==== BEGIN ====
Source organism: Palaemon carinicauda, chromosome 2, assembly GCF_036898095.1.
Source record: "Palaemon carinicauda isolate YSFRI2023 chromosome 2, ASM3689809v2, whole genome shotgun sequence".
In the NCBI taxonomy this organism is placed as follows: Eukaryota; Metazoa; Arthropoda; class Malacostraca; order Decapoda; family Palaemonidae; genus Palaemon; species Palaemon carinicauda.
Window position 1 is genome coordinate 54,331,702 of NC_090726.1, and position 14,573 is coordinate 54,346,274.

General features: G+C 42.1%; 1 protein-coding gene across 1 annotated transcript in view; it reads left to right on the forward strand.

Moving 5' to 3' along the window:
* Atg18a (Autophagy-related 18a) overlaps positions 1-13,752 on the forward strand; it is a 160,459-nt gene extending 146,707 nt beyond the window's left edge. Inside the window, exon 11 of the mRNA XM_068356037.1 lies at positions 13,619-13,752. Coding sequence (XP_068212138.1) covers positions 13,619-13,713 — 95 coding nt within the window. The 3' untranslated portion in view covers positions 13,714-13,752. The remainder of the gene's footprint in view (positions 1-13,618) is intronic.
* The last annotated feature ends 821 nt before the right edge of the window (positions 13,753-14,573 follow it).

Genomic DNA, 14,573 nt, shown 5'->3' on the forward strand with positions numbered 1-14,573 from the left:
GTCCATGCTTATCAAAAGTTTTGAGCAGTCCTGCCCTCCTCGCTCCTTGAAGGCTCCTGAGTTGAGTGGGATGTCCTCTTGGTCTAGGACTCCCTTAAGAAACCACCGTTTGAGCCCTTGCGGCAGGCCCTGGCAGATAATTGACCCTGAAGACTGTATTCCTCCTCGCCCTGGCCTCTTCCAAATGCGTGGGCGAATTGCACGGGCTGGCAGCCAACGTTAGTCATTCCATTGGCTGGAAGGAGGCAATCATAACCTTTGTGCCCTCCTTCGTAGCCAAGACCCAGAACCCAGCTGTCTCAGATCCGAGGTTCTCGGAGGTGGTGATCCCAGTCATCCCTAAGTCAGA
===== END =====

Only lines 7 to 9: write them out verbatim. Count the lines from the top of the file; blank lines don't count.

* Atg18a (Autophagy-related 18a) overlaps positions 1-13,752 on the forward strand; it is a 160,459-nt gene extending 146,707 nt beyond the window's left edge. Inside the window, exon 11 of the mRNA XM_068356037.1 lies at positions 13,619-13,752. Coding sequence (XP_068212138.1) covers positions 13,619-13,713 — 95 coding nt within the window. The 3' untranslated portion in view covers positions 13,714-13,752. The remainder of the gene's footprint in view (positions 1-13,618) is intronic.
* The last annotated feature ends 821 nt before the right edge of the window (positions 13,753-14,573 follow it).

Genomic DNA, 14,573 nt, shown 5'->3' on the forward strand with positions numbered 1-14,573 from the left: